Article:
What’s your favorite time of year? I like different seasons for different reasons. But my favorite season is fall.

Growing up, I spent a lot of time with my dad and his folks on their farm in the Blue Ridge Mountains of North Carolina.

In summer, I would wade in the creek, chase lightning bugs and go fishing with my dad. I never caught any fish, but I had great fun watching him try.

In winter, I would pray for snow. When my prayers were answered, I’d spend hours sliding on a hill in the pasture and throwing snowballs at cows, then come inside to drink cocoa and thaw my feet by the fire.

In spring, my grandmother and I would go hunting for anything in bloom—trees and herbs and all sort of wildflowers. She would teach me their names and explain why God made them: Some had medicinal uses, she said, and others were like certain people, they just made the world a better place.

In fall, the weather was usually perfect, warm enough to play in the creek by day, cold enough at night to cozy up and listen while my grandmother or my dad read to me or told me stories.

But my best fall memory begins with rain. I was 6, old enough to take a bus 40 miles from the station where my mother dropped me off, to the town where my dad picked me up. We drove to the farm in a steady drizzle. Clouds hid the mountains, thick and heavy as my grandmother’s quilts.

The next day, when the clouds parted, I went out to see a sight I will never forget. I yelled and my grandmother came running.

“Look!” I shouted, pointing at what looked to me like flames, “the mountains are on fire!”

She looked. Then she laughed.

“That’s not fire, child,” she said. “That’s just fall.”

I wish you could’ve seen it.

Maybe you have seen a fall of your own, one that you will never forget. I hope so.

Those leaves left their mark on my soul. Fall became my forever favorite season. Not just for its colors, but for other things, too. Books we read. Talks we shared. Good times we spent together.

We did all those things in every season. But in fall, the days grew shorter. And longer evenings gave us more time for things that meant the most.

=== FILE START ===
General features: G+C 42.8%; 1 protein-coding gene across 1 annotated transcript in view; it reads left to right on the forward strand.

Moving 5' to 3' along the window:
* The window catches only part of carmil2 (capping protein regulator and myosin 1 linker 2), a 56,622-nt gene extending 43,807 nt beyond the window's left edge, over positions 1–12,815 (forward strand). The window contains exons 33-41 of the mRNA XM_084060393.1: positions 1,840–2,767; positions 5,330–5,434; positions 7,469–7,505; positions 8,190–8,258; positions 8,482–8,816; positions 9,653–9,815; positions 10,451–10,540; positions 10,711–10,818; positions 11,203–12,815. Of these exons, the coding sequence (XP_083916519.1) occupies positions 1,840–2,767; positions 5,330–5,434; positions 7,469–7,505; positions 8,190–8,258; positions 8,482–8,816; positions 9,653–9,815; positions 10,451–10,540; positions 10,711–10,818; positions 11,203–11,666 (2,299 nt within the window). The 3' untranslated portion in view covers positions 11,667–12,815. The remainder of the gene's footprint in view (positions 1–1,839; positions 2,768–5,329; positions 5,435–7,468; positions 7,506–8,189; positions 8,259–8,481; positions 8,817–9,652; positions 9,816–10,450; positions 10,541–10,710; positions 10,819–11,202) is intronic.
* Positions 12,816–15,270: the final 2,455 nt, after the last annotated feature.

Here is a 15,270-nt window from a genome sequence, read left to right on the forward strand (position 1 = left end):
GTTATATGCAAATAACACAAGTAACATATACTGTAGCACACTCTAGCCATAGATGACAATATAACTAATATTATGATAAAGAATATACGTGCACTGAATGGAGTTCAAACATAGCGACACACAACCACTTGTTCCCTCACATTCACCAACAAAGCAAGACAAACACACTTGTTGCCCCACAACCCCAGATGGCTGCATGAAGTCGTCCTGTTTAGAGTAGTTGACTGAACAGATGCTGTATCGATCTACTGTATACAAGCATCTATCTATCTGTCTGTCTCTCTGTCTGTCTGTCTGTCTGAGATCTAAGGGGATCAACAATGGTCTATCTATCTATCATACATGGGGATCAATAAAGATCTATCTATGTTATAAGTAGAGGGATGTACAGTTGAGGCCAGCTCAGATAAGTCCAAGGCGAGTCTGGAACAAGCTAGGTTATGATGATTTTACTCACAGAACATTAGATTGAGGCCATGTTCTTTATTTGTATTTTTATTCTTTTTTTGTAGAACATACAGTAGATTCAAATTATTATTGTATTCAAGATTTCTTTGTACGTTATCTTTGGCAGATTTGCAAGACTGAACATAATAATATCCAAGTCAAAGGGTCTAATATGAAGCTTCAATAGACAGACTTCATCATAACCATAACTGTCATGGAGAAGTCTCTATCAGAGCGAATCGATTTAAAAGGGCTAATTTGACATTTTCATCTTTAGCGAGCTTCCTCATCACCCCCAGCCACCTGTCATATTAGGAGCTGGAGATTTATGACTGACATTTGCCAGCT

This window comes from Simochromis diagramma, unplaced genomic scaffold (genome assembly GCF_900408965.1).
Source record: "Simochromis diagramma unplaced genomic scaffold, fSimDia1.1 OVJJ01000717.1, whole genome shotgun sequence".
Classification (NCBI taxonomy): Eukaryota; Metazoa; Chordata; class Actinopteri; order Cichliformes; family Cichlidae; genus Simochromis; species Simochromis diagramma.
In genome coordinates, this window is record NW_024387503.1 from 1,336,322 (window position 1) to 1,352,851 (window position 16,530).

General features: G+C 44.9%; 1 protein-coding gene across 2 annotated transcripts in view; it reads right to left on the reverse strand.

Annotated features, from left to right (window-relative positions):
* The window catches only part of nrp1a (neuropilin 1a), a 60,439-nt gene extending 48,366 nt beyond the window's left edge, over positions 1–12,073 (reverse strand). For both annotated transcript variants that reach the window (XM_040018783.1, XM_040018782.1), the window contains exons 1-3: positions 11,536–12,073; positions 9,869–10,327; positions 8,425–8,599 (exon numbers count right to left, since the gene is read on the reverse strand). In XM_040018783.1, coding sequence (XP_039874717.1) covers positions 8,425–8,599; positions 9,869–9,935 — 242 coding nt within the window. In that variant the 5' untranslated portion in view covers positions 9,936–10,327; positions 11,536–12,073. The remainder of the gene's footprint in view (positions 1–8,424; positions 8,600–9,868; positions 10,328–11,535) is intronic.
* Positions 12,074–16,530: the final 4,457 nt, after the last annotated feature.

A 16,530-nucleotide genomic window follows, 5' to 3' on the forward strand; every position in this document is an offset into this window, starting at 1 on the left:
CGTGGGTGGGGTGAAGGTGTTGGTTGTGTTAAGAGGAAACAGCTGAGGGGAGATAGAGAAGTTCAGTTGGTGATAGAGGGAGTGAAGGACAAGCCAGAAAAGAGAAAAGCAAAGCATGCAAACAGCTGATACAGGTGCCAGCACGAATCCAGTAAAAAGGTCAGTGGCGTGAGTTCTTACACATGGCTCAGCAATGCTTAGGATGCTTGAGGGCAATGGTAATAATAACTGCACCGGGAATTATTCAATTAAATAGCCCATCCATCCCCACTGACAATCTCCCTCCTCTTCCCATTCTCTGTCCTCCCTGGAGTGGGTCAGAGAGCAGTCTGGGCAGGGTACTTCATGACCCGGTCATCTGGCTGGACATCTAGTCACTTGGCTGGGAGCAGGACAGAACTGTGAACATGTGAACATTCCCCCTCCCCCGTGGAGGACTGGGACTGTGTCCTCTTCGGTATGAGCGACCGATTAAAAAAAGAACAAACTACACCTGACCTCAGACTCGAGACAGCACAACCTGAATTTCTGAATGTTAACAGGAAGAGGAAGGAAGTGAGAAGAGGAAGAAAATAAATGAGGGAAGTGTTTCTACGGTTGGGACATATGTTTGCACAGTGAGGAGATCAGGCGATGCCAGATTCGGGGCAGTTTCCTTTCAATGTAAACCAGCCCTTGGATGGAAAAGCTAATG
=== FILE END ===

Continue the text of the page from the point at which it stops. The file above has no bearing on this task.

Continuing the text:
I remember the smell of my grandmother’s stew simmering in a cast iron pot on her wood stove. She made it with venison my dad had hunted. I swear, a bowl of that stew and a hunk of her cornbread would make your eyes roll back in your head.

That was long ago, but I recall it clearly. Some memories are gifts that stay with us forever.

Life took me west and I left the mountains, but the mountains never left me. I raised my children in a different world, but with the same values I learned as a child. They love fall, as I do, for mostly the same reasons.

Thirty years ago this month, my dad took his life. His health was failing and he was weary of hospitals. It shouldn’t have surprised me, but it still does.

He told me once, after his father died, that dying is part of life—that it’s how old things fulfill their purpose and make room on the Earth for the new.

Those words sing a silent hymn in my heart whenever I watch leaves fall to Earth.

When seasons change, they remind us that life keeps moving. We recall good times gone by, give thanks for the present, and dare to look forward to what lies ahead.

For supper tonight, I made a stew in my grandmother’s old cast iron pot. I used beef, not venison. It wasn’t as good as her stew, but we liked it. Tomorrow we’ll have leftovers. Maybe I’ll even bake cornbread.

I wish you could join us.

Fall will always be my favorite time of year. But the best season to celebrate life is any time, any place, every chance we’re given.

“Stories Are Us,” Oct. 26, 2021